Last week was an extraordinary week, not just for me but for the entire Macon-Bibb County area. My Sunday started in church followed by an afternoon of NFL football, but Sunday night there was magic. The celebration of Otis Redding’s 75 birthday at the City Auditorium. It was, as young people say, “Off the chain.”
It was good to see the Reddings, Otis III, Dexter and Mark, on stage together again and the duo of Chuck Leavell and Robert McDuffie reminded me how deep Macon’s musical tradition goes and with the opening of the DREAM Academy, an arts and music charter school next year, how the next generation of dreamers will be trained.
For all the glitterati, Donny Simpson, the legendary DJ, Steve Cropper, Eddie Floyd and William Bell and Gregg Allman, St. Paul and the Broken Bones, I was most impressed by the words of Maestro Roderick Cox, who is now the assistant conductor for the Minnesota Orchestra. He spoke from his heart about how the Otis Redding Foundation helped create his dream and made it possible for it to come true. And then to watch and listen to the DREAM Choir sing, “America the Beautiful,” and later accompany Andra Day. Yes, magic was in the air.
Monday, I was headed to Atlanta for the annual meeting of the Professional Association of Georgia Educators Foundation, where I serve as a trustee. Later that night, at the Page Turning Event at the Infinite Energy Forum in Duluth, we honored J. Alvin Wilbanks and the Gwinnett County Public Schools.
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Wilbanks has headed up the Gwinnett district for 20 years and has compiled an astonishing list of accomplishments. The statistics could make your head swim: The district has 178,000 students in 139 schools with 61 percent of its students being either African-American, American Indian, Asian, Hispanic or multiracial and many from economically disadvataged backgrounds, speaking 100 different languages. The district has won the Broad Prize for Urban Education twice and was a finalist in another year.
Wilbanks is a humble leader who focuses on the effectiveness of the education delivered by the district. It is delivering quite well. The elementary schools have a CCRPI (College and Career Readiness Performance Index) score of 80.7, middle schools, 78.7 and high schools, 81.7.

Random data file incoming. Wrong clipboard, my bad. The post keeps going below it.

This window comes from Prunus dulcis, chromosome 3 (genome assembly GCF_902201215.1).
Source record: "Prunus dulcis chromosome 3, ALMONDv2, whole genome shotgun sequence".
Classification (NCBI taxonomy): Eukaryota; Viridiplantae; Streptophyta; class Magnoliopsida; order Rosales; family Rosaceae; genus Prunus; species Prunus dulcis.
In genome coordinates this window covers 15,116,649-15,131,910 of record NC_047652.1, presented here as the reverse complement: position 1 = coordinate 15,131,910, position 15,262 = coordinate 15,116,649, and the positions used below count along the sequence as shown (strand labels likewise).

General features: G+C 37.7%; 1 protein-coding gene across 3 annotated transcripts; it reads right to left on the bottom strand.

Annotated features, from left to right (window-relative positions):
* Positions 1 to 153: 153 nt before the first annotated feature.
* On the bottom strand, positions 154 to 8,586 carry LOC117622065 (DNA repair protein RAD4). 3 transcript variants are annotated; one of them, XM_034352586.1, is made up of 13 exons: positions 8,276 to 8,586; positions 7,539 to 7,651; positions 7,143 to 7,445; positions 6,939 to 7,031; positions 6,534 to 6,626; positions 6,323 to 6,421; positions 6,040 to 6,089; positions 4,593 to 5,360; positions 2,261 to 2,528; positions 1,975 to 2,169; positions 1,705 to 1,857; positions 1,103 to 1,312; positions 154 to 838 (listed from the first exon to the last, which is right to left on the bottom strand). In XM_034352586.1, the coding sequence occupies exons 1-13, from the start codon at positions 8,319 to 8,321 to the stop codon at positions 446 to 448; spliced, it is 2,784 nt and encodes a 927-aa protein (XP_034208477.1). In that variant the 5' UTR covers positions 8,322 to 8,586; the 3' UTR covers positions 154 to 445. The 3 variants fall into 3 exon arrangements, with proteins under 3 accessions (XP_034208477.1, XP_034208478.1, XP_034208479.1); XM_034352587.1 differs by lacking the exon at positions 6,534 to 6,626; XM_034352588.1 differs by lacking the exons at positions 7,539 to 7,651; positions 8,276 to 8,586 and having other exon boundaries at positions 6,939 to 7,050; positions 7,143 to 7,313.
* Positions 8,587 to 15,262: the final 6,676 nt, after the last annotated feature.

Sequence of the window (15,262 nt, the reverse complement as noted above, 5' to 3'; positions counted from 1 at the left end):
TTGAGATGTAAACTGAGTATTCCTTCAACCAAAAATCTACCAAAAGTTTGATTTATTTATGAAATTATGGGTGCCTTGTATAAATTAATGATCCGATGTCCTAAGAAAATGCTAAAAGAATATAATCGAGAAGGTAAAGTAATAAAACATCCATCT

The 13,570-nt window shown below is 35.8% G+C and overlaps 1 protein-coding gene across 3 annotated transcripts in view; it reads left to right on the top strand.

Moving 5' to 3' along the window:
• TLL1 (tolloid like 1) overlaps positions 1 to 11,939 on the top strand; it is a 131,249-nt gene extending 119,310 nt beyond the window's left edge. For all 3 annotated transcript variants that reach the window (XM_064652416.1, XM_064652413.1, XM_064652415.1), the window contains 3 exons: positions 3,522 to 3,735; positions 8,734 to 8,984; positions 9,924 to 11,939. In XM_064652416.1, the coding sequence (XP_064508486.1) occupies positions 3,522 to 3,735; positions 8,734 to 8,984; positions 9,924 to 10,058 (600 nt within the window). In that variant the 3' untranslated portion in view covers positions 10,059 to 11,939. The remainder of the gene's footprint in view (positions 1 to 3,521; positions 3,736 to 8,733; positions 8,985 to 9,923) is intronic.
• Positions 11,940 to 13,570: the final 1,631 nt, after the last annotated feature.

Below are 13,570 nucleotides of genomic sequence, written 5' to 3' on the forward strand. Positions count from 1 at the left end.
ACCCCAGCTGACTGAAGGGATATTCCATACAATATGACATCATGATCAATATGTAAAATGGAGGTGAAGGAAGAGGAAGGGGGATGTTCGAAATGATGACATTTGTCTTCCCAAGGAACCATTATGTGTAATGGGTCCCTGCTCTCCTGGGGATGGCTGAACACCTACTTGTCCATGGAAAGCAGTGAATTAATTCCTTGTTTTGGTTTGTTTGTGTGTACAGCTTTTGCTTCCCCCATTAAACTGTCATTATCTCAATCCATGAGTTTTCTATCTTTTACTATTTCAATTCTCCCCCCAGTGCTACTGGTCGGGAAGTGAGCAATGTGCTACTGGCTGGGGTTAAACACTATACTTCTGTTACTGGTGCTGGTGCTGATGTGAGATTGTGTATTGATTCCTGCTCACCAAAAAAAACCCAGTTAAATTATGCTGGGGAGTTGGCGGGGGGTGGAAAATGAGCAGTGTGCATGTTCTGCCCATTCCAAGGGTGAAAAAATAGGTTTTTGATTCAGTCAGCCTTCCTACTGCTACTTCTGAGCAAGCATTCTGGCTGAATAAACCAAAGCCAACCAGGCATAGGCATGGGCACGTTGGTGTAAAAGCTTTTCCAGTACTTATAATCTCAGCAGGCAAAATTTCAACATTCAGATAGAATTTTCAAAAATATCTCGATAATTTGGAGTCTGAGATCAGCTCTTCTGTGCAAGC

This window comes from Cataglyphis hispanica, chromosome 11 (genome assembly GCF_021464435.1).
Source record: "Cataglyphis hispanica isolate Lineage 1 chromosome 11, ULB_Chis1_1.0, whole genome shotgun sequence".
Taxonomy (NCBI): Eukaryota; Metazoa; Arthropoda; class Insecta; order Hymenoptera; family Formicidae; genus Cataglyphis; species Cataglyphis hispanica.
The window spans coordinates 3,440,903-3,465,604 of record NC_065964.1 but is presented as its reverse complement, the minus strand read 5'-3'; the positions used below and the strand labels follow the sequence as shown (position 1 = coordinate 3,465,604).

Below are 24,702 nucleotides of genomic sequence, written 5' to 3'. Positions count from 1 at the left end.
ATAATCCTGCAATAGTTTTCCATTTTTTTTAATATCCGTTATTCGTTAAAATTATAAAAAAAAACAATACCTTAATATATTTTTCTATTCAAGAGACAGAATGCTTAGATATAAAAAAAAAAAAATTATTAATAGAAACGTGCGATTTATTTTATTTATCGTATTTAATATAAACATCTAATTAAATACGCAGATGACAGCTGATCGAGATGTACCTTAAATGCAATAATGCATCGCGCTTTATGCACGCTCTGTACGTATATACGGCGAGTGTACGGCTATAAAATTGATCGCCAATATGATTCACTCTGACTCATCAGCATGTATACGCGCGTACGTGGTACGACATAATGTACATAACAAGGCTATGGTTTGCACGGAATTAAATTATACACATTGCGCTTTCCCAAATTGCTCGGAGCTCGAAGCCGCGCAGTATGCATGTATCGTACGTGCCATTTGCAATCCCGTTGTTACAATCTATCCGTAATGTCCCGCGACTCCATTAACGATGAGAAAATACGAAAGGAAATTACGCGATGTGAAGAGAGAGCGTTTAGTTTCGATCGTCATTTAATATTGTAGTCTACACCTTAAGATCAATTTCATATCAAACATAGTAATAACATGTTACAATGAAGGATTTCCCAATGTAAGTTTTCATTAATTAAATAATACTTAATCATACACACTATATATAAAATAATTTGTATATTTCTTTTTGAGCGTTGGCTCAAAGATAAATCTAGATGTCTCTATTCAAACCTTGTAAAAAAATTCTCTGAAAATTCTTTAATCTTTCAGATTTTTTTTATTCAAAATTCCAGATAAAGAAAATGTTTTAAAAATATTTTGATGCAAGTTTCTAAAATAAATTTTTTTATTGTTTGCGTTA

Tuesday morning, I got ready to head back to Macon and was reminded again why I don’t live in the Atlanta area. I looked down at my GPS and there were red dots, denoting traffic congestion, on every major highway. All the side routes winding from Duluth, were crowded, too, because those drivers were thinking the same thing I was thinking. I’m too old to want to do that every day.
Wednesday, was pretty uneventful, with the exception of two events. The Honorable Judge Stephen Dillard who sits on Georgia’s Court of Appeals was the speaker for my Downtown Rotary Club. That was a good thing, but the last email I would receive through my work email address would be at about 10:47 a.m. Seems Google Business servers caught a cold and were out all over the world for the next 30-plus hours. I would bet some businesses are having a peek at their Google all-in-one strategy. If you keep all of your eggs in one basket and suddenly you can’t get to that basket, you’re in big trouble. I get lots of email and I’m still trying to catch up.
Thursday was another super day, again centered around music. All props have to go to Danny Glover a Tennessee State alum. TSU was headed down to Jacksonville to play the halftime show for the football game between the Bethune-Cookman Wildcats and the TSU Aristocrats from Nashville. Its band is 240 members strong and they stopped by Southwest High School for a morning of practice, first on the field, and then inside the gym for a pep rally. It was so loud, but so good. Band members from Southwest, Northeast, Central, Westside and Howard got to see how a college band looks, acts and performs. It showed them the next steps in their paths to success. Priceless.
Also in attendance was former Southwest High Band Director Oscar Jackson. Turns out he was the Drum Major for TSU in 1957. Yep, it was a good week.